Philippines: Fishing communities struggle after Typhoon Haiyan

4 February, 2014
24 Jan 2014, Concepcion, the Philippines: Danielo Delosindo, a father of five, poses in front of his destroyed boat. His fishing business used to be the sole source of income for his entire family. Credit: OCHA/Gemma Cortes
24 Jan 2014, Concepcion, the Philippines: Danielo Delosindo, a father of five, poses in front of his destroyed boat. His fishing business used to be the sole source of income for his entire family. Credit: OCHA/Gemma Cortes

Danielo Delosindo’s boat – his family’s main source of income – was lost when Typhoon Haiyan crashed into his village of Concepcion on the eastern coast of Iloilo Province. In a matter of hours, his life was turned upside down.

“I have seen many, many typhoons in my 53 years, but nothing like this,” said the father of five. “Losing my boat was like losing a part of my body.”

More than two months on from the storm, coconut palms remain strewn across the village of 40,000. The violence of the accompanying storm surge is visible all along the seafront, where timber and bamboo homes were sucked into the Pacific Ocean and even concrete structures were torn apart.

According to the Philippines Bureau of Fisheries and Aquatic Resources, 21 of the country’s 72 fishing provinces and over 145,000 fishermen were affected by the storm. In some areas up to 95 per cent of boats and fishing equipment were lost. In all, more than 14 million people were affected by Typhoon Haiyan, with 4 million displaced and more than 6,000 killed.

Rehabilitation efforts underway

The Philippine Government faces enormous challenges in rebuilding the region’s devastated economy and infrastructure. Losses from Haiyan are estimated at more than US$830 million. The economy, which relies heavily on agriculture and fishing, will take years to recover.

In Concepcion, more than 3,500 boats that were used to fish for anchovies, blue crab, herring and sardines were damaged or destroyed.

The typhoon also flattened jetties and landing ports, onshore ice and cold storage facilities, boat repair and maintenance facilities, processing factories and markets. Key aquaculture infrastructure was destroyed as well.

“Recovery requires immediate solutions – a fast recovery because 100 per cent of the population is dependent on fishing,” said Ros O’Sullivan, a Coordinator for Concern Worldwide, an NGO helping to restore the livelihoods of 2,100 families and 350 labor fishermen by providing vouchers and cash support to repair and build new boats.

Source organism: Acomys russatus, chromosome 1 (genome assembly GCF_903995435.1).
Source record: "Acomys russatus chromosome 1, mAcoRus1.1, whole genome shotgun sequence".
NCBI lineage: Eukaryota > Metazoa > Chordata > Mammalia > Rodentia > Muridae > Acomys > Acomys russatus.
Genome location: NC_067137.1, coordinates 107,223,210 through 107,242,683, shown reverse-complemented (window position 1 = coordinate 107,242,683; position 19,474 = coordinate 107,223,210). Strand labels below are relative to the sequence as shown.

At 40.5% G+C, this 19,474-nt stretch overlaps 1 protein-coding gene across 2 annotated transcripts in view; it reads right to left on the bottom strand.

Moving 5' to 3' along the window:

Already, fishermen have begun exchanging their vouchers at local shops for new fishing gear, and for tools and materials to repair or build new boats.

Environmental challenges

Rehabilitation of lost mangroves and coral reefs will also be important as they act as buffer against storm surges and as a refuge and habitat for many species. The typhoon collapsed coral reefs, damaging fish habitats and driving the fish into deeper waters.

“Only ten per cent of the coral reef remains intact. This means a significant decline in the fishing catch as the majority of fish live in the coral reef,” says Emelina Avian, an Environment Management Specialists with the Concepcion Municipality. “Consequently one of the main challenges is diversification of livelihoods in the community.”

Local authorities have started exploring other possible revenue streams for community members with initial discussions focusing on planting and harvesting cassava and banana crops.

Hope on the horizon

The new boats are already helping to restore pride and independence in a community that has a tradition of taking care of its own needs.

“I was hopeless,” said Jerry Rovira. “I felt I had nothing left to live for but now I can start rebuilding my fishing boat and get back out on the water. We are so grateful that someone is helping us stand up again. Now that I will have a boat soon, I have hope again,” he says as he watches his youngest son play.

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